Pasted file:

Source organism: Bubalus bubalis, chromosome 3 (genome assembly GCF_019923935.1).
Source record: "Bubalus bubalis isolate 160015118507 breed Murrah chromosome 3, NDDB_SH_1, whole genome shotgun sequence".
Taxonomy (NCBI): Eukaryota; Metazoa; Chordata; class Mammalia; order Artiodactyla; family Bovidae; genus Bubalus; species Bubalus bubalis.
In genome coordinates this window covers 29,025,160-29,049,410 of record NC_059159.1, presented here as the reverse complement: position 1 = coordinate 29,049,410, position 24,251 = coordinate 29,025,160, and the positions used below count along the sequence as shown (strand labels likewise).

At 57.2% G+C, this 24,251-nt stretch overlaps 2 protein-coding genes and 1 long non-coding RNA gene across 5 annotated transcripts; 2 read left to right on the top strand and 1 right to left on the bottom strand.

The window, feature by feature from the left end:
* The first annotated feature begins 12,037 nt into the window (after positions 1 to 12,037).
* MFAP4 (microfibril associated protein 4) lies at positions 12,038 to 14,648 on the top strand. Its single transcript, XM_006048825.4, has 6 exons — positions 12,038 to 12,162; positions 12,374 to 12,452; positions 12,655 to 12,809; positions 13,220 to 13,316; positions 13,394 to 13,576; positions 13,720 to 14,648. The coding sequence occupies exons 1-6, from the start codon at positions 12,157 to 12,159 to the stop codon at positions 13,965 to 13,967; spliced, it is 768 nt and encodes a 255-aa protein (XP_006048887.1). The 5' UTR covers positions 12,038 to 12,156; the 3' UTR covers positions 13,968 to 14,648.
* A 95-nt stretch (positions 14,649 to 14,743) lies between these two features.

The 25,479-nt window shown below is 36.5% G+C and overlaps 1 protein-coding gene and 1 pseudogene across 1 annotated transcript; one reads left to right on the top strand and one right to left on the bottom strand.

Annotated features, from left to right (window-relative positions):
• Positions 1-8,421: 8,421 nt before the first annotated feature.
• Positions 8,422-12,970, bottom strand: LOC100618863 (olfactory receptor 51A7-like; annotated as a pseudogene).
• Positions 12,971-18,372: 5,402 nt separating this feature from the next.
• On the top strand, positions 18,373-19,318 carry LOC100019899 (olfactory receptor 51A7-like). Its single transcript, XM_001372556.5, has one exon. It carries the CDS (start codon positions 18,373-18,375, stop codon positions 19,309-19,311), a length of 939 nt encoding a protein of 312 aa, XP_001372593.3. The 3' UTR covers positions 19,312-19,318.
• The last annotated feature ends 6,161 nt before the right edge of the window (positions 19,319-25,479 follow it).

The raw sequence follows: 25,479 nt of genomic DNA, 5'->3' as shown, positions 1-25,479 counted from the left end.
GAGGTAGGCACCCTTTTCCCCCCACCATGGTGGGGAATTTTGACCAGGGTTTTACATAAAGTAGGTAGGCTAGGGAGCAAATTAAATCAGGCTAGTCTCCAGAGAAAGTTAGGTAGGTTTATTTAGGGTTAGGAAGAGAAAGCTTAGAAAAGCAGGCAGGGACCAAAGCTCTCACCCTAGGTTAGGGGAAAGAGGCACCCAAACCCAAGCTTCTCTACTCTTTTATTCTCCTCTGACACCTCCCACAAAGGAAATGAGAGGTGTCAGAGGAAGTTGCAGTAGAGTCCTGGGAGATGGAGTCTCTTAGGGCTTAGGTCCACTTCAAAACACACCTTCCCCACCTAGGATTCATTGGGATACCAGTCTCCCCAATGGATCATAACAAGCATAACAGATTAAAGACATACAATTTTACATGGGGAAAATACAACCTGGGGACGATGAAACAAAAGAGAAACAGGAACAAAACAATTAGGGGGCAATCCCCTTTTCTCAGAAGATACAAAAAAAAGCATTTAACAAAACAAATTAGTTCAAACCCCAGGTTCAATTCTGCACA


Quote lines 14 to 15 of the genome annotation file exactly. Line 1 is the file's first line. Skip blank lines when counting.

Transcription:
• Positions 12,971-18,372: 5,402 nt separating this feature from the next.
• On the top strand, positions 18,373-19,318 carry LOC100019899 (olfactory receptor 51A7-like). Its single transcript, XM_001372556.5, has one exon. It carries the CDS (start codon positions 18,373-18,375, stop codon positions 19,309-19,311), a length of 939 nt encoding a protein of 312 aa, XP_001372593.3. The 3' UTR covers positions 19,312-19,318.